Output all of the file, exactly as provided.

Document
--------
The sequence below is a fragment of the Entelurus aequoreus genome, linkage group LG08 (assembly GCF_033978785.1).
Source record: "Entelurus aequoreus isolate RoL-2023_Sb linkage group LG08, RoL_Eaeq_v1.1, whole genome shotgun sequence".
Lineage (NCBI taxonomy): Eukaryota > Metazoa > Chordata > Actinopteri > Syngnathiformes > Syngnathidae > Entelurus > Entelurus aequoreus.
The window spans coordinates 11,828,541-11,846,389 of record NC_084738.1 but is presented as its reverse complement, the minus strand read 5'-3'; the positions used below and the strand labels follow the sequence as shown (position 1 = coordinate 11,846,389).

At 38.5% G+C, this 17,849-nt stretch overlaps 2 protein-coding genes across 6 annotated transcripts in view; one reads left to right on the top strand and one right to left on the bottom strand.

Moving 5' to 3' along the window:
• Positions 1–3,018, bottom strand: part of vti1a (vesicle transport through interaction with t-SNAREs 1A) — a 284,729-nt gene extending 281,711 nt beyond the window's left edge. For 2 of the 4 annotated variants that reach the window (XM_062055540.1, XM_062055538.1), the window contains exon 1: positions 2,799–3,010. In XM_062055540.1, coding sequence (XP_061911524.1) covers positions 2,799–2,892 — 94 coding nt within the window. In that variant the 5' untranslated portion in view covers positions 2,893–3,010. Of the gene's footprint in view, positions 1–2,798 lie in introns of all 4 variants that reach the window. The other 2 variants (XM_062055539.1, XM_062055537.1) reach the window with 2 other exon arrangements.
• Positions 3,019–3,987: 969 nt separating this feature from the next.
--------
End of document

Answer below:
The sequence below is a fragment of the Entelurus aequoreus genome, linkage group LG08 (assembly GCF_033978785.1).
Source record: "Entelurus aequoreus isolate RoL-2023_Sb linkage group LG08, RoL_Eaeq_v1.1, whole genome shotgun sequence".
Lineage (NCBI taxonomy): Eukaryota > Metazoa > Chordata > Actinopteri > Syngnathiformes > Syngnathidae > Entelurus > Entelurus aequoreus.
The window spans coordinates 11,828,541-11,846,389 of record NC_084738.1 but is presented as its reverse complement, the minus strand read 5'-3'; the positions used below and the strand labels follow the sequence as shown (position 1 = coordinate 11,846,389).

At 38.5% G+C, this 17,849-nt stretch overlaps 2 protein-coding genes across 6 annotated transcripts in view; one reads left to right on the top strand and one right to left on the bottom strand.

Moving 5' to 3' along the window:
• Positions 1–3,018, bottom strand: part of vti1a (vesicle transport through interaction with t-SNAREs 1A) — a 284,729-nt gene extending 281,711 nt beyond the window's left edge. For 2 of the 4 annotated variants that reach the window (XM_062055540.1, XM_062055538.1), the window contains exon 1: positions 2,799–3,010. In XM_062055540.1, coding sequence (XP_061911524.1) covers positions 2,799–2,892 — 94 coding nt within the window. In that variant the 5' untranslated portion in view covers positions 2,893–3,010. Of the gene's footprint in view, positions 1–2,798 lie in introns of all 4 variants that reach the window. The other 2 variants (XM_062055539.1, XM_062055537.1) reach the window with 2 other exon arrangements.
• Positions 3,019–3,987: 969 nt separating this feature from the next.